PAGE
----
Turning Archive 2005

A non-yellowing finish

Russ Fairfield
>Randy Hodge asked the question about a "non-yellowing" finish over on the WOW site. I am repeating it here because it might be of general interest.

Keeping the natural color of the wood is something that I am often asked about

There is no simple answer.

There are three kinds of "yellowing", that which is natural to the wood with age and exposure to sunlight and air, that imparted to the wood by the finish, and the yellowing of the finish itself.

Add to all of this that different woods react to natural coloring and the color imparted by the finish to different degrees. The word "Yellowing" is an all inclusive description of a color change that can range from a very light almost imperceptable yellow through a dark amber to dark brown and almost black.

The thing to remember through all of this is that nothing is permanent. Every wood and everything we can put on it will deteriorate with age and head towards a darker color. We can slow that process down but there is nothing we can do to prevent it.

First, to correct the statement about Mineral Oil in your question. Mineral Oil doesn't dry, it just soaks further into the wood until it all but disappears and has the appearance of having "dried". Mineral Oil does not change color with age. What you are seeing is the wood changing color, and the presence of the Mineral Oil can hasten that process in some species and wood conditions.

Contrary to what we want to believe, there is nothing that will prevent the wood from changing color with age. We can slow it down to where it will appear in the short term that we have done something to preserve the natural color. But, the UV blockers will deteriorate with age, and the wood's natural march towards a darker color will continue. Just like the Armor-All we put on the vinyl trim of our car, and UV blocker will deteriorate with time, and require removal and replacement if we want to keep its UV blocking properties.

The least amount of color change is to leave the wood alone, with nothing on it other than a polished surface, and keeping it out of direct or filtered sunlight. The only color change will be that from natural aging and exposure to light and air. The disadvantage is that that there is nothing to protect the wood from airborne chemicals, molds, and moisture.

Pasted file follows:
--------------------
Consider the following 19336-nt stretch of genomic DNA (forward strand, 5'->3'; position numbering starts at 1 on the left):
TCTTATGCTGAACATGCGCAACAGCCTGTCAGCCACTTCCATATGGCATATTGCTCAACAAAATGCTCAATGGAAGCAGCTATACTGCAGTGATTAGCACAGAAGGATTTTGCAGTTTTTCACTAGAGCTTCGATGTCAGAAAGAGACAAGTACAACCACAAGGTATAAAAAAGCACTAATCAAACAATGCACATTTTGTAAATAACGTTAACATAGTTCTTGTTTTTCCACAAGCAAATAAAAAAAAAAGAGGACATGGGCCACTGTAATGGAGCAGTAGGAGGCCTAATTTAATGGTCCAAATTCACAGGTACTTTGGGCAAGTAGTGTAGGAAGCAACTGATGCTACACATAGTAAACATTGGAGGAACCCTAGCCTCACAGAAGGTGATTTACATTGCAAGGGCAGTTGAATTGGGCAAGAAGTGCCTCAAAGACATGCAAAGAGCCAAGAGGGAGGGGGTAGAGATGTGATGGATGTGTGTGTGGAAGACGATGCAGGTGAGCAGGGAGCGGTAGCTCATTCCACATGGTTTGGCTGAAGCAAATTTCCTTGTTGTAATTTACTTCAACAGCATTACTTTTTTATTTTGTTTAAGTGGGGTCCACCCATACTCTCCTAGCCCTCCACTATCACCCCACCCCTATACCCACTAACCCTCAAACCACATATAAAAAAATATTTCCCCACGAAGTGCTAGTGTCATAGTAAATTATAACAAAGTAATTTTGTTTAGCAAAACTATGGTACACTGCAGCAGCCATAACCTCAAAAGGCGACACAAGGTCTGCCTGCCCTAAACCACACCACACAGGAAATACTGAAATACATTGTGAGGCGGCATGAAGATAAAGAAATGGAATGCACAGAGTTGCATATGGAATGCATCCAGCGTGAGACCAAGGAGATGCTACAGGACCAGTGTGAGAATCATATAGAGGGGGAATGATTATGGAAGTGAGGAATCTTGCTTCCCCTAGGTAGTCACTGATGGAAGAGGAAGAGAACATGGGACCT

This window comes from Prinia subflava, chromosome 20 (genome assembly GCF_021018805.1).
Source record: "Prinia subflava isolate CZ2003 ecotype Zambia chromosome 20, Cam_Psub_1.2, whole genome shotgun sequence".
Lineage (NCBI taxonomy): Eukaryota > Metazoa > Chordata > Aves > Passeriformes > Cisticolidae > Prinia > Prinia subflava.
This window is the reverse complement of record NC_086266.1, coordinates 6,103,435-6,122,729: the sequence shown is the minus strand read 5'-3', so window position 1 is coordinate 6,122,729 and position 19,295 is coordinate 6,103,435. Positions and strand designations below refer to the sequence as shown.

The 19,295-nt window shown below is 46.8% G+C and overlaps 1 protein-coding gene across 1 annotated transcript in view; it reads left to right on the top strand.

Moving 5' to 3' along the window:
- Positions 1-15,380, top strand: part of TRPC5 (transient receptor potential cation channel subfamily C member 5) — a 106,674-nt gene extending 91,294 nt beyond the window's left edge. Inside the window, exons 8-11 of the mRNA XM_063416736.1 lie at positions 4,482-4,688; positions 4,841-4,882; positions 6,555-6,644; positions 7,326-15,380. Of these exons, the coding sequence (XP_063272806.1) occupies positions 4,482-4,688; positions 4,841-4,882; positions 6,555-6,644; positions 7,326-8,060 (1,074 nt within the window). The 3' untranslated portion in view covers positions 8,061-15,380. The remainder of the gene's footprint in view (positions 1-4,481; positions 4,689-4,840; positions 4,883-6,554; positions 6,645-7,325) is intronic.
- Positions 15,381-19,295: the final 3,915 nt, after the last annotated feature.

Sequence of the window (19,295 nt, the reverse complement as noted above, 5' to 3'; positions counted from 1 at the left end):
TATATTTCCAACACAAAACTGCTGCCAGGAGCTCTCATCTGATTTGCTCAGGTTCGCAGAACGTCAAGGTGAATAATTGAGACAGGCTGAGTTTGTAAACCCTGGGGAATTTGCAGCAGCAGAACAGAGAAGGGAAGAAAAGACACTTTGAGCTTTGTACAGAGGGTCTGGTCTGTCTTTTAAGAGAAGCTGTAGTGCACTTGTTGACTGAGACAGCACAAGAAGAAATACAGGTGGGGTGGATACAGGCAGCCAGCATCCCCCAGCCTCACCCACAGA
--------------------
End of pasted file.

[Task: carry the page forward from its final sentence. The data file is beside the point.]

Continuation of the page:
Some degree of color added to the wood is usually desireable. Without color, there is no accenting of the grain. That accenting is the result of the different amount of the finish that is absorbed into the end and flat grain areas, and the resulting differences in color.

Anything we put on the wood, other than a dead flat finish, will impart a "wet look" to the wood. Even when there is no color change, we see this as adding brightness to the wood. A warning - don't confuse "brightness" with "color change". They are different.

Wax will not add color to the wood, but it will add brightness. If you want to keep the wood as it is for the longest time, use a good quality wax. The only problem is that it isn't a durable finish and it will require a periodic renewal or replacement.

A lacquer, such as Deft, adds considerable brightness and that alone will accent the natural grain patterns of the wood. Wet the wood with water if you want a preview of what a lacquer will do to it.

However, the nitrocellulose lacquers will turn a darker color as they age. Deft shows the least color change of any, and it is formulated for a convenient brush application. A CAB-Acrylic lacquer would be a better choice, because it is water white in the can and will stay that way for our lifetime; but it would require spraying because it doesn't brush very well, even with retarding thinners.

Waterborne finishes such as the acrylics or the lacquers are also very color neutral. However this color neutrality does nothing to accent the grain, gives no brightness or "wet" look to the wood, and most of them have not solved the bluish color cast that they impart to light reflected from the surface. Many of them have added oils in order to correct the lack of brightness and to add some accent to the wood. However, when that is done they will still turn dark with age like everything else we can put on a piece of wood, only more slowly.

Oil finishes have the advantage of making all of the color change in the wood in one shot at the time of their application. There is no waiting. This is usually desireably on a wood like Maple where we want to accent the grain and impart that golden amber color. After that first color change, the wood will not change much more with age. However, what happens to the finish itself with age will depend on the oil and the varnish resins (if any) that are used. Tung Oil does not turn as dark as fast as Linseed Oil, and the fortified Soybean Oil that is used in so many of the commercial finishes will turn the darkest of all. For varnishes, the phenolic resins will change color the least, and the polyurethanes will turn the darkest orange of anything you can put on the wood. The reason we like polyurethane resins is their hardness and durability, but we wouldn't choose one of them if we were wanting the wood to stay its natural color for the longest time. Waterlox is an excellent oil finish because it has both the Tung Oil and the Phenolic resins, but we have to pay the price for those ingredients.

Add to all of this that every species of wood, and often just different pieces of wood of the same species, will react to any of these finishes differently from all others; and that there is no one finish that will do everything that we want. So we look at the compromises, make our choice, and hope for the best. Only time and the passing of years will tell us if it was the right one; and that is called "experience".

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